Nirmal Jain, chairman of brokerage India Infoline Ltd., comments on the outlook for Indian stocks in an interview with Bloomberg UTV today.
The BSE India Sensitive Index, or Sensex, surged 2.5 percent to 15,900.93 at 2:36 p.m. in Mumbai, set for the biggest gain in two weeks.
The gauge sank 25 percent last year, its second-worst annual decline, on concern a weak rupee, high inflation and record interest-rate increases would compound the effects of Europe’s debt crisis on earnings.
On market outlook:
“I am not pessimistic for the entire year but we have entered into a new year where things are not looking great on the most of the macro-economic fronts that are relevant for the stock market.”
On interest rates:
“The central bank needs to be aggressive in cutting rates and increasing liquidity. The RBI governor has said the right kind of words in the last few days. We need to see how it translates into action.”
On fiscal deficit:
“India is the only country in Asia that has a current account deficit. It’s almost close to 3 percent of the GDP, which is a level that was seen in 1991.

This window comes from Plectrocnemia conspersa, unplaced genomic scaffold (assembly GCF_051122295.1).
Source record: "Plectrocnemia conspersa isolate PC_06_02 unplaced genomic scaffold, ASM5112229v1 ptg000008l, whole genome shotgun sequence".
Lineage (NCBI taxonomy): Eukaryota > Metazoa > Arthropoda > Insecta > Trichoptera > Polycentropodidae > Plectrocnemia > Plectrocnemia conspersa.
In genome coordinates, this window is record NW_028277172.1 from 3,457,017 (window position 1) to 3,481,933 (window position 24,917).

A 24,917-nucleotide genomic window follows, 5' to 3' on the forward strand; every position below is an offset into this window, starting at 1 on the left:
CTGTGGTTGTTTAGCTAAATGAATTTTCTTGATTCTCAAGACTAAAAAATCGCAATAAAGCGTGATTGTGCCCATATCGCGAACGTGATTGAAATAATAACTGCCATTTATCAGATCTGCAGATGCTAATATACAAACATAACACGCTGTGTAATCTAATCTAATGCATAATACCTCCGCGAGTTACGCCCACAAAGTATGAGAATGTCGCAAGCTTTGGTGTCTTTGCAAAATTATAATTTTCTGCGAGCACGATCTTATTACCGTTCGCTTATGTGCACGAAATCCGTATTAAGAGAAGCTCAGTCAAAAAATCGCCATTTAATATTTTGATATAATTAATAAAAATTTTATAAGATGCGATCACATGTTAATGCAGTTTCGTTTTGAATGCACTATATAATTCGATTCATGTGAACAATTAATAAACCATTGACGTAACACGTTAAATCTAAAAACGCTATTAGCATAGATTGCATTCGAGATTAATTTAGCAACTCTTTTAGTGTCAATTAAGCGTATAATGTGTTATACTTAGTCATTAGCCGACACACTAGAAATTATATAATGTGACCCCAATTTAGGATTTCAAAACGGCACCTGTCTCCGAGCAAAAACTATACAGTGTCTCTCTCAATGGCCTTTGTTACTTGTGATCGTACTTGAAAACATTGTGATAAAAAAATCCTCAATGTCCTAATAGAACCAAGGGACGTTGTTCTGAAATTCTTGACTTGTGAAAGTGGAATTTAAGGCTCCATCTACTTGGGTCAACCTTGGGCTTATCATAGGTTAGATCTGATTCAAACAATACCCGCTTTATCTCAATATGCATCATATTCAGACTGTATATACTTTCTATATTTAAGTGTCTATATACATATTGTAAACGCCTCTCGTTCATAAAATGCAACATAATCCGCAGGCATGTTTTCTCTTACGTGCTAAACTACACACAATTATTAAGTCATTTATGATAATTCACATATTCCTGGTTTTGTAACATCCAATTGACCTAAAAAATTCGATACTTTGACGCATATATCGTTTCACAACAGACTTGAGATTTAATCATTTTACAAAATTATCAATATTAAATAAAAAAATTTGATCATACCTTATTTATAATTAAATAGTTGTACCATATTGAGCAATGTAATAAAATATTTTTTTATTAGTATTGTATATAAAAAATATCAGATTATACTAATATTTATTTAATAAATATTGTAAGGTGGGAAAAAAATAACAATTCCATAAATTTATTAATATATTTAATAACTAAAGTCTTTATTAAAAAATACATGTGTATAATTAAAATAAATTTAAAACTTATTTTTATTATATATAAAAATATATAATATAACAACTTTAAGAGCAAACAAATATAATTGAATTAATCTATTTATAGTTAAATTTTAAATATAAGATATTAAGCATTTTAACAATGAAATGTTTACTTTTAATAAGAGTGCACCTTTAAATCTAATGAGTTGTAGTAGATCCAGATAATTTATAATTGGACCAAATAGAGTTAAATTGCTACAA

We have a huge dependence on external capital flows and if something goes wrong there then we have serious problems because we have seen the rupee fall and lose almost about 20 percent without any significant trigger.
The government will be under significant pressure to increase their expenditure and spending as elections are coming in 2014 and that would put too much pressure on the fiscal deficit. We are already seeing an increase in government borrowings, they are elbowing out private capital.”
On policy deadlock:
“The government is not able to get any bill through as in the case of the FDI and the Lokpal Bill. This kind of a scenario doesn’t augur well for the market. We have seen this in the past and things can recover. The Indian economy has tremendous resilience and in the worst crisis or when they are pushed to the wall, then things start changing and maybe the government will start acting. The stock market runs ahead of the macro fundamentals. Maybe by the second quarter or the second half we may start seeing things moving positively.”
On outlook for the rupee:
“The currency problem is serious because it has happened all too suddenly. In the last decade, we saw the currency holding out and everybody became optimistic on the rupee and they started saying that on a purchasing power parity basis the rupee may go up to 30 to 35. Most of the borrowers in foreign currency were unhedged and impacted very seriously. You borrowed at 40 and you have to repay at 55. It’s a serious problem and can impact economic growth for two to three years.”
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